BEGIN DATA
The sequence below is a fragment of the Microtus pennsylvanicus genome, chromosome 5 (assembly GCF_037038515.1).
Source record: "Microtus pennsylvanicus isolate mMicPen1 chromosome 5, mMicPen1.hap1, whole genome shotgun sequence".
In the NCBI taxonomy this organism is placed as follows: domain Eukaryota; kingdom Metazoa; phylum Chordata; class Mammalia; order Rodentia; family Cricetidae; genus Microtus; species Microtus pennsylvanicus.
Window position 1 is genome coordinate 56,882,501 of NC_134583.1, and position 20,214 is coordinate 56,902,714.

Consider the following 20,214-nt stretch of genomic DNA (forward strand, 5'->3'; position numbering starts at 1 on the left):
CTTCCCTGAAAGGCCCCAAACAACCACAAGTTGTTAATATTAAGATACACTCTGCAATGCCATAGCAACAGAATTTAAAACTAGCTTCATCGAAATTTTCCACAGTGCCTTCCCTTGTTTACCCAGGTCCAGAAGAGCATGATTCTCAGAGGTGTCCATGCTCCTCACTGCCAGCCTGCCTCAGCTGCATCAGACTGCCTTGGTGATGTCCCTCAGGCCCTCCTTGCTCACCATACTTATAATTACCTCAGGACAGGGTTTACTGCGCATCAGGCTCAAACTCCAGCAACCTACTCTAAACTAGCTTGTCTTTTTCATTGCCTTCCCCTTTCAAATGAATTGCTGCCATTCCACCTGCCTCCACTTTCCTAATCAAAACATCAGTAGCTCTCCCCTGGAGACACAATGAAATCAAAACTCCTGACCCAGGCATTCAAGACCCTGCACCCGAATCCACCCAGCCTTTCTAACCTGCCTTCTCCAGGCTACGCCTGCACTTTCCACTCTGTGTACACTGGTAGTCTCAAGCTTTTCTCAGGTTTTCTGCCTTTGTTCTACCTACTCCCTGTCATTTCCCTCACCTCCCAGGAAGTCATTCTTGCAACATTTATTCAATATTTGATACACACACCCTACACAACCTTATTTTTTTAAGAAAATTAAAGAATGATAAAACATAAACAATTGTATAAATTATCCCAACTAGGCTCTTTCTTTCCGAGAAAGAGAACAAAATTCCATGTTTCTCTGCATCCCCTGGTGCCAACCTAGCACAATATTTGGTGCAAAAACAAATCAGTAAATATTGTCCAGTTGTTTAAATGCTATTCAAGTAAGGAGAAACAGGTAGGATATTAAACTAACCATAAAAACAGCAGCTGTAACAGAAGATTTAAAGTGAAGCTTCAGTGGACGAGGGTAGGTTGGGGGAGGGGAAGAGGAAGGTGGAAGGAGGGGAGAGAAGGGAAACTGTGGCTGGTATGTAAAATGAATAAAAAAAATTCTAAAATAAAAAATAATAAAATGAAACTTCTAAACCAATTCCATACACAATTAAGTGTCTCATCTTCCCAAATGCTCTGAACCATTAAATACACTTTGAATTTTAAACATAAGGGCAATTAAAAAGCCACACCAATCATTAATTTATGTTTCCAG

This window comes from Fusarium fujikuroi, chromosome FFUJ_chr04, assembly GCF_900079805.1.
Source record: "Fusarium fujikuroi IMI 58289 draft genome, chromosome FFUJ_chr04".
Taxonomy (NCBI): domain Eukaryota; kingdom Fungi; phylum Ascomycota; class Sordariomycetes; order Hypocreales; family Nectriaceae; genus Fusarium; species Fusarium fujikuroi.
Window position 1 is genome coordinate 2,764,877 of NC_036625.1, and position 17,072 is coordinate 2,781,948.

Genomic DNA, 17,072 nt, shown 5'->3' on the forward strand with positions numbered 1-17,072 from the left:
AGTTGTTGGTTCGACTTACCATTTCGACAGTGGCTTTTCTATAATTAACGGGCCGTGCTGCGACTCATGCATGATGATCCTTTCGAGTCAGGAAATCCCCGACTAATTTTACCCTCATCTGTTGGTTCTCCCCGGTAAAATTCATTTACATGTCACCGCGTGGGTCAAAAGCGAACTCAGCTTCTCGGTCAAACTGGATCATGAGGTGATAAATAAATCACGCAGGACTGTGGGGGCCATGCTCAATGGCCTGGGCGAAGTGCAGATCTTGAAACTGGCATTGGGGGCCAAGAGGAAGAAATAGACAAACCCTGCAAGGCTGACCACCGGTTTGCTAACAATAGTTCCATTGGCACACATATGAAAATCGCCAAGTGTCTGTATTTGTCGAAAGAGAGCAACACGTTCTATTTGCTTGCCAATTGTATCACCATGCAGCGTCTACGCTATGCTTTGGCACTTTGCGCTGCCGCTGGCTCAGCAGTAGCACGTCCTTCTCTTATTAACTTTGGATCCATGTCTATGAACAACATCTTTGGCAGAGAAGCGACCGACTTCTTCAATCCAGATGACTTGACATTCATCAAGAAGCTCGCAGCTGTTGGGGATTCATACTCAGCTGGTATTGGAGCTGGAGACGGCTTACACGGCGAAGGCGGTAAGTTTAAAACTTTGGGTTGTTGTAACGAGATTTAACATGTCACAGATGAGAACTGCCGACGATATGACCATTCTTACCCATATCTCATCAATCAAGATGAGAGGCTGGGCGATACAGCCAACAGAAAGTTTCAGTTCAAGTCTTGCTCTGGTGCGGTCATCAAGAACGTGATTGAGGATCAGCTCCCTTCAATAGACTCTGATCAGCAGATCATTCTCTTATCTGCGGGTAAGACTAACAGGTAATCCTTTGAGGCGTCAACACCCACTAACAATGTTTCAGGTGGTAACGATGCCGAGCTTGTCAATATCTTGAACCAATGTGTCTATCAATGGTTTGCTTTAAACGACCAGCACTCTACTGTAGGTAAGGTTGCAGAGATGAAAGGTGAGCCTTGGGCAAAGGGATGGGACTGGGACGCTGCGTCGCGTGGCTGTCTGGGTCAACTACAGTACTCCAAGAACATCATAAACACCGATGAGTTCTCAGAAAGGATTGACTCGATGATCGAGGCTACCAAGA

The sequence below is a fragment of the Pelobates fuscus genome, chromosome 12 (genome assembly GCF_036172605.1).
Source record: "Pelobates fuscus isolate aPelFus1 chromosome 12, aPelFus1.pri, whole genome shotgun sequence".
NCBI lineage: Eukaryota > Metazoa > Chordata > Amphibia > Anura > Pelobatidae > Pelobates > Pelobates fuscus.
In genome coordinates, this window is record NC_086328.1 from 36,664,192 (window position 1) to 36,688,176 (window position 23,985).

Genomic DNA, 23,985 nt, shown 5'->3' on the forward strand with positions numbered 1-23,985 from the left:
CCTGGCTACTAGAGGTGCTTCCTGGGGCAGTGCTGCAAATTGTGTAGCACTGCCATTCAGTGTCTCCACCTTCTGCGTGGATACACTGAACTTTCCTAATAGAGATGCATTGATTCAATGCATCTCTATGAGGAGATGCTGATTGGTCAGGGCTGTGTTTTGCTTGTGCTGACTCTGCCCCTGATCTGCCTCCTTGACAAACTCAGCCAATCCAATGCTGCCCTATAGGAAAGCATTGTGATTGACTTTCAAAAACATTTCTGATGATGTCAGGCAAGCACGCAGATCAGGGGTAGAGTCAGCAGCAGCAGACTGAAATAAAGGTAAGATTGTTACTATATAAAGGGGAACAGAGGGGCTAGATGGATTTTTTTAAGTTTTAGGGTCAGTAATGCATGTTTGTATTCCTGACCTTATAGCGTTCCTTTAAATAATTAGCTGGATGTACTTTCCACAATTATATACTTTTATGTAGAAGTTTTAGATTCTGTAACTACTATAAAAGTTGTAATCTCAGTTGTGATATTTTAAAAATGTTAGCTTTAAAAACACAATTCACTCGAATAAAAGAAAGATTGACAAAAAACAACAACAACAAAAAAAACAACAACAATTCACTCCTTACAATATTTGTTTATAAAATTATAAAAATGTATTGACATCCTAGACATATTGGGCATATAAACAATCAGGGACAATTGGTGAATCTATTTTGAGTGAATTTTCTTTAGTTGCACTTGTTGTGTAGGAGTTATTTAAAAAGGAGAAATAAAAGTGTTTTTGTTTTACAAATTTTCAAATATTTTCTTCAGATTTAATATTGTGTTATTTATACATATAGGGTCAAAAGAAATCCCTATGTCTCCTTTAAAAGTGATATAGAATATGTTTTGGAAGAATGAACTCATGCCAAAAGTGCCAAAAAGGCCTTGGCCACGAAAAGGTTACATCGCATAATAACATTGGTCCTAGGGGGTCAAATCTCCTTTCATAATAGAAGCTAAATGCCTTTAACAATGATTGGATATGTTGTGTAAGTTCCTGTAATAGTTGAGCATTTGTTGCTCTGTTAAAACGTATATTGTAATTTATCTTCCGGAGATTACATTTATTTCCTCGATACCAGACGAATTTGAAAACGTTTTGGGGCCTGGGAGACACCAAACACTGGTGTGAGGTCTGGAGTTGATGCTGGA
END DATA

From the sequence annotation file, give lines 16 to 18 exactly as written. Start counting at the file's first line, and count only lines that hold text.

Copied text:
In genome coordinates, this window is record NC_086328.1 from 36,664,192 (window position 1) to 36,688,176 (window position 23,985).

Genomic DNA, 23,985 nt, shown 5'->3' on the forward strand with positions numbered 1-23,985 from the left:
CCTGGCTACTAGAGGTGCTTCCTGGGGCAGTGCTGCAAATTGTGTAGCACTGCCATTCAGTGTCTCCACCTTCTGCGTGGATACACTGAACTTTCCTAATAGAGATGCATTGATTCAATGCATCTCTATGAGGAGATGCTGATTGGTCAGGGCTGTGTTTTGCTTGTGCTGACTCTGCCCCTGATCTGCCTCCTTGACAAACTCAGCCAATCCAATGCTGCCCTATAGGAAAGCATTGTGATTGACTTTCAAAAACATTTCTGATGATGTCAGGCAAGCACGCAGATCAGGGGTAGAGTCAGCAGCAGCAGACTGAAATAAAGGTAAGATTGTTACTATATAAAGGGGAACAGAGGGGCTAGATGGATTTTTTTAAGTTTTAGGGTCAGTAATGCATGTTTGTATTCCTGACCTTATAGCGTTCCTTTAAATAATTAGCTGGATGTACTTTCCACAATTATATACTTTTATGTAGAAGTTTTAGATTCTGTAACTACTATAAAAGTTGTAATCTCAGTTGTGATATTTTAAAAATGTTAGCTTTAAAAACACAATTCACTCGAATAAAAGAAAGATTGACAAAAAACAACAACAACAAAAAAAACAACAACAATTCACTCCTTACAATATTTGTTTATAAAATTATAAAAATGTATTGACATCCTAGACATATTGGGCATATAAACAATCAGGGACAATTGGTGAATCTATTTTGAGTGAATTTTCTTTAGTTGCACTTGTTGTGTAGGAGTTATTTAAAAAGGAGAAATAAAAGTGTTTTTGTTTTACAAATTTTCAAATATTTTCTTCAGATTTAATATTGTGTTATTTATACATATAGGGTCAAAAGAAATCCCTATGTCTCCTTTAAAAGTGATATAGAATATGTTTTGGAAGAATGAACTCATGCCAAAAGTGCCAAAAAGGCCTTGGCCACGAAAAGGTTACATCGCATAATAACATTGGTCCTAGGGGGTCAAATCTCCTTTCATAATAGAAGCTAAATGCCTTTAACAATGATTGGATATGTTGTGTAAGTTCCTGTAATAGTTGAGCATTTGTTGCTCTGTTAAAACGTATATTGTAATTTATCTTCCGGAGATTACATTTATTTCCTCGATACCAGACGAATTTGAAAACGTTTTGGGGCCTGGGAGACACCAAACACTGGTGTGAGGTCTGGAGTTGATGCTGGA